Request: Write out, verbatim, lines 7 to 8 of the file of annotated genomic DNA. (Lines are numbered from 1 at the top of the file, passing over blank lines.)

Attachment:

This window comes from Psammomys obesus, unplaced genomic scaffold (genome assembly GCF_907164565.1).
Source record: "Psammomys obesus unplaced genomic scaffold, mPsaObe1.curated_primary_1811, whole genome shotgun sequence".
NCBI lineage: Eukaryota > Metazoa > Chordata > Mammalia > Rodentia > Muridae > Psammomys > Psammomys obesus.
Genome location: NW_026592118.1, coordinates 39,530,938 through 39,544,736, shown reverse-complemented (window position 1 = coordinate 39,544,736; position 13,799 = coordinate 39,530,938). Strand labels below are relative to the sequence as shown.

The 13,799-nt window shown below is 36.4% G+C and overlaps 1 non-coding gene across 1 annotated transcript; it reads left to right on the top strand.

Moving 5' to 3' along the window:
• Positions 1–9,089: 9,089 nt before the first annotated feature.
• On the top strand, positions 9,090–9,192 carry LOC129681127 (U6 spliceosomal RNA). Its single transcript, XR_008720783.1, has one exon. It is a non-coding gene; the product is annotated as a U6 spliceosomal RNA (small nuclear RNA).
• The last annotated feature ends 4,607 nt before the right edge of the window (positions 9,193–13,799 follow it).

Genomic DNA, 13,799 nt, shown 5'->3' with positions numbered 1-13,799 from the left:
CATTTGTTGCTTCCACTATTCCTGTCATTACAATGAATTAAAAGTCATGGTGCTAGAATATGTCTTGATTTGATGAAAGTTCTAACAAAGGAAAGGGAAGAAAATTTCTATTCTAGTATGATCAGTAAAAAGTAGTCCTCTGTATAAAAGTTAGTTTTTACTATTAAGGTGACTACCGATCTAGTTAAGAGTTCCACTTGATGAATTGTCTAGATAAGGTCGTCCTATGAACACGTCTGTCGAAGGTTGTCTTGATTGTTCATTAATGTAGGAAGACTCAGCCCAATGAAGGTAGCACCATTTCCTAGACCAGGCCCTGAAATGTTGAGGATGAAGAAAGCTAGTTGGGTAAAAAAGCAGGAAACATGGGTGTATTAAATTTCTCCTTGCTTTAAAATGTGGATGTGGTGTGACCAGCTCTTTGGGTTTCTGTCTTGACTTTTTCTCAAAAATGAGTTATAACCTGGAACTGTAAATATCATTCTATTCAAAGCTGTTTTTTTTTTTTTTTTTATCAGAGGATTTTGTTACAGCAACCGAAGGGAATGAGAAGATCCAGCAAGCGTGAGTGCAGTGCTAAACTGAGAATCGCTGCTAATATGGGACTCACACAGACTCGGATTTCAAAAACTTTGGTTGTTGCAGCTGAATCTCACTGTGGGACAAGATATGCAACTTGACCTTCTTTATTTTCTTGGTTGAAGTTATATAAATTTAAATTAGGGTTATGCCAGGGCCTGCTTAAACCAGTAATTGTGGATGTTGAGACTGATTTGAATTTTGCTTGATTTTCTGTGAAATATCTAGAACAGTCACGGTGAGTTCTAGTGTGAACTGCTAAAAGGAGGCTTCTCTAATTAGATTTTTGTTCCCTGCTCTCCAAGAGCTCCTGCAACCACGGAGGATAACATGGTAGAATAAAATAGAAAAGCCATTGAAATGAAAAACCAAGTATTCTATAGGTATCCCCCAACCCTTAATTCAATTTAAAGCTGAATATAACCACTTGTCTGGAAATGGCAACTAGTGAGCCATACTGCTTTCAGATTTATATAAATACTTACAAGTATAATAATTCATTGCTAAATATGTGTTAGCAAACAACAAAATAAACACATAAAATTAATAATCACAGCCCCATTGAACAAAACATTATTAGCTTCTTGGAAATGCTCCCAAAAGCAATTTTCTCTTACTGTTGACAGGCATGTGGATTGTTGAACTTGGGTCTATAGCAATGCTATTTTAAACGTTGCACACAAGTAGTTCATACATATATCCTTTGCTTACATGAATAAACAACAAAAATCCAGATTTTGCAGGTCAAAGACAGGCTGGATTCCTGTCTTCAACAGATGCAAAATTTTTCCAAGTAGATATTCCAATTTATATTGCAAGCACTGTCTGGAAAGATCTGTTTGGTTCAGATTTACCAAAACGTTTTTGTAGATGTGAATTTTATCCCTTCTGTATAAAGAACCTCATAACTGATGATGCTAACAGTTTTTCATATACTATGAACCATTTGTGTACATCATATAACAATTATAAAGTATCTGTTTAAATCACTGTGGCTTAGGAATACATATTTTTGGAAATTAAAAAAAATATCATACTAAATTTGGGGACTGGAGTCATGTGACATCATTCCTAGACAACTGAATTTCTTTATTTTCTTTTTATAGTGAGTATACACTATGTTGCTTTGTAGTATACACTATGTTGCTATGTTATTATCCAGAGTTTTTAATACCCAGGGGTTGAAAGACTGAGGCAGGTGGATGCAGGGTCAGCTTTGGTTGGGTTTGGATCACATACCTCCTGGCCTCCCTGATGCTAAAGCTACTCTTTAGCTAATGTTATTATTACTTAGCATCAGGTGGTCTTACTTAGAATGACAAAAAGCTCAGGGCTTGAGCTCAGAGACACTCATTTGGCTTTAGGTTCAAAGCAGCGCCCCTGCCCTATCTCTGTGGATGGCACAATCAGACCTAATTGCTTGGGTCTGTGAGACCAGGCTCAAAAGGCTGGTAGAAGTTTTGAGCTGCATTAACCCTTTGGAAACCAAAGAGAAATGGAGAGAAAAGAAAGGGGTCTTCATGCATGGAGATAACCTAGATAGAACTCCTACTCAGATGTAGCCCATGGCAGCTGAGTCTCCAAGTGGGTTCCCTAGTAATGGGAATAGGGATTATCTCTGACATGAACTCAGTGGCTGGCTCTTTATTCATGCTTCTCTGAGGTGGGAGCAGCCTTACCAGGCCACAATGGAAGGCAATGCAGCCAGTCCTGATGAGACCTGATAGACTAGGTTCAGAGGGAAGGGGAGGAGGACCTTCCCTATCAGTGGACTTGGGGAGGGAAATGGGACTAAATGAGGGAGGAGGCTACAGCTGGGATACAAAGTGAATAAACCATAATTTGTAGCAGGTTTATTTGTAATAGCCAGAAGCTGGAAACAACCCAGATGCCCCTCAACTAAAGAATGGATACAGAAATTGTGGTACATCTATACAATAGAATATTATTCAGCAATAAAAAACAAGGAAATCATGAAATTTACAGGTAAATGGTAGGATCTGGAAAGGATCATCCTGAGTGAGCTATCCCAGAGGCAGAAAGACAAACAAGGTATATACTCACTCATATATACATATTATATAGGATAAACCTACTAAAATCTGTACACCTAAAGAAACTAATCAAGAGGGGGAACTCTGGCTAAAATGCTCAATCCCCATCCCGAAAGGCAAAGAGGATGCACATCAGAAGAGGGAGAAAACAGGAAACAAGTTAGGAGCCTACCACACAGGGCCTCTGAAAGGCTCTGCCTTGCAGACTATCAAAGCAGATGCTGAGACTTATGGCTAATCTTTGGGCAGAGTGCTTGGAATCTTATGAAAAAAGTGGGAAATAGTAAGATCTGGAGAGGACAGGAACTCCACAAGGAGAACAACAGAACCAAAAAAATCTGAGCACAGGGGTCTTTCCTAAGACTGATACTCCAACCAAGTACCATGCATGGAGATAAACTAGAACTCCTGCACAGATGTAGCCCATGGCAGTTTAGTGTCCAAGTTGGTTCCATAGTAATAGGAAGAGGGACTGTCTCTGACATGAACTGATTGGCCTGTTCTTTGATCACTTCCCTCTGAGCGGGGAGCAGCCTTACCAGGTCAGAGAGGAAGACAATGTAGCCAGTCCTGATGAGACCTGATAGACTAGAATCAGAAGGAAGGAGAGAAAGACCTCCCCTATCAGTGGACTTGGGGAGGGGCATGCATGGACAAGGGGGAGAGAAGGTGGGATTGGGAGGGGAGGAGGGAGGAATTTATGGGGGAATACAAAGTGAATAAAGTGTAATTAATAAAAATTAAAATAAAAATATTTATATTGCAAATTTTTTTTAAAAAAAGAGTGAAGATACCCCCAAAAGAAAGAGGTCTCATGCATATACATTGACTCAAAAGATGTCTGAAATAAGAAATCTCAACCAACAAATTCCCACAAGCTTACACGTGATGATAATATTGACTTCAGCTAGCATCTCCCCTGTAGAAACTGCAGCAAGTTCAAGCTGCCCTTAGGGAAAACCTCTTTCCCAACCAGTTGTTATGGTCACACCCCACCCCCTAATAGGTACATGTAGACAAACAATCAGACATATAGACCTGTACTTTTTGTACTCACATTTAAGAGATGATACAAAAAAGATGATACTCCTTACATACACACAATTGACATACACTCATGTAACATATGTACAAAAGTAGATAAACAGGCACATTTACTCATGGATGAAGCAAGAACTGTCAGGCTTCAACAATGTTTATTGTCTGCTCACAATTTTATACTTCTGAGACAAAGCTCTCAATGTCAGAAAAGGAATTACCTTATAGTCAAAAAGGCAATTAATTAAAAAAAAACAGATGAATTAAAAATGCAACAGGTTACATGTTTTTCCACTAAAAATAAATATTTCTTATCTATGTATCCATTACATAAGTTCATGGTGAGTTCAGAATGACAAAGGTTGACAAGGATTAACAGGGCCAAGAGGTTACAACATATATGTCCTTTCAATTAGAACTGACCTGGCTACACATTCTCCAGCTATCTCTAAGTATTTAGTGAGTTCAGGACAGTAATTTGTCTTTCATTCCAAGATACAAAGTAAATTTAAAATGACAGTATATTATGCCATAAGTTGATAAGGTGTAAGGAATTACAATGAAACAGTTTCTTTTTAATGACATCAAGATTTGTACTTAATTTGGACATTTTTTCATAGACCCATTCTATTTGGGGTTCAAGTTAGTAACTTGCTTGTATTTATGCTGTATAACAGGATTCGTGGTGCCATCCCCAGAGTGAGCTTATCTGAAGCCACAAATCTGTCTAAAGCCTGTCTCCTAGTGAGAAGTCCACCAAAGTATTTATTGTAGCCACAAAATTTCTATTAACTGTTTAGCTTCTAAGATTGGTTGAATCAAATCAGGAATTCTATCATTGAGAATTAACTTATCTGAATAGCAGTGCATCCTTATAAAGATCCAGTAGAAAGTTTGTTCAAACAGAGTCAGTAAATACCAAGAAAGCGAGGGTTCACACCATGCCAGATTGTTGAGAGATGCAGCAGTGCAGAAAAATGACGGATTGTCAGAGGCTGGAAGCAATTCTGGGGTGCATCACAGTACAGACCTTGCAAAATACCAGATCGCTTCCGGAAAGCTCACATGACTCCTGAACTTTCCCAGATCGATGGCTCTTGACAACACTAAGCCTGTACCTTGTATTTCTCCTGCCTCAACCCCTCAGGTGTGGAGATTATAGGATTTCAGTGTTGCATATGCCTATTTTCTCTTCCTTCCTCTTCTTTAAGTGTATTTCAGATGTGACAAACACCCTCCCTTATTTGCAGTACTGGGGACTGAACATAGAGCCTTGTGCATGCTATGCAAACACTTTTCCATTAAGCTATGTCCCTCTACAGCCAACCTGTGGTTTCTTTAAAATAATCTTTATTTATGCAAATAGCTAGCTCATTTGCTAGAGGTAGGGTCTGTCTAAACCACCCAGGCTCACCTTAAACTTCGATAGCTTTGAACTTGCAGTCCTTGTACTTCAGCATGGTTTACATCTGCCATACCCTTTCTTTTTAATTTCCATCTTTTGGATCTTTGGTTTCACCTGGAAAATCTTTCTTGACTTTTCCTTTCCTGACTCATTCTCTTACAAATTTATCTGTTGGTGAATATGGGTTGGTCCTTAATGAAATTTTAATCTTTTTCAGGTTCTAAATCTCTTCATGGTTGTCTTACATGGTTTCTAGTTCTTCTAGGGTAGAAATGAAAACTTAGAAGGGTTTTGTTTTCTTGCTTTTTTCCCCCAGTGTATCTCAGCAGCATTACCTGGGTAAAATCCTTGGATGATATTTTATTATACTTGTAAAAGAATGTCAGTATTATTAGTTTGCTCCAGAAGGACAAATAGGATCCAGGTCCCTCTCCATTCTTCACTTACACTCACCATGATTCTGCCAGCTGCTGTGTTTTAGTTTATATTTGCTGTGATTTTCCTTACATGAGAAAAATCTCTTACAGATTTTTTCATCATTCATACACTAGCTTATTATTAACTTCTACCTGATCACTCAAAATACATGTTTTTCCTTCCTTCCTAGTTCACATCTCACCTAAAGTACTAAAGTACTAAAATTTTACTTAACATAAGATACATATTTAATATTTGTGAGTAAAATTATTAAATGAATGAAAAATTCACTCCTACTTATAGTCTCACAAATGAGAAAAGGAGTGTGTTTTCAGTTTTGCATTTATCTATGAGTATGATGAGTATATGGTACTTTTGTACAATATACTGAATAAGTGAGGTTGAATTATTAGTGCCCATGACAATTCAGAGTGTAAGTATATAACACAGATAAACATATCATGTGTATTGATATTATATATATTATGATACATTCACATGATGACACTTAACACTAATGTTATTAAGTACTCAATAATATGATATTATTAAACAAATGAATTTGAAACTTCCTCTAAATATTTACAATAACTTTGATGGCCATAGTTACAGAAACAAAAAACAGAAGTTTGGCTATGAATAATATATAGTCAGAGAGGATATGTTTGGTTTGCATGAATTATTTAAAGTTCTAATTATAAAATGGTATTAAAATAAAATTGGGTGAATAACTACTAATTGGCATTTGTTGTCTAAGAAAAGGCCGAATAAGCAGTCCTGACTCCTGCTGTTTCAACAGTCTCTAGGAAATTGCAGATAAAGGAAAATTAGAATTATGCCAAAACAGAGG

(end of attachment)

• Positions 1–9,089: 9,089 nt before the first annotated feature.
• On the top strand, positions 9,090–9,192 carry LOC129681127 (U6 spliceosomal RNA). Its single transcript, XR_008720783.1, has one exon. It is a non-coding gene; the product is annotated as a U6 spliceosomal RNA (small nuclear RNA).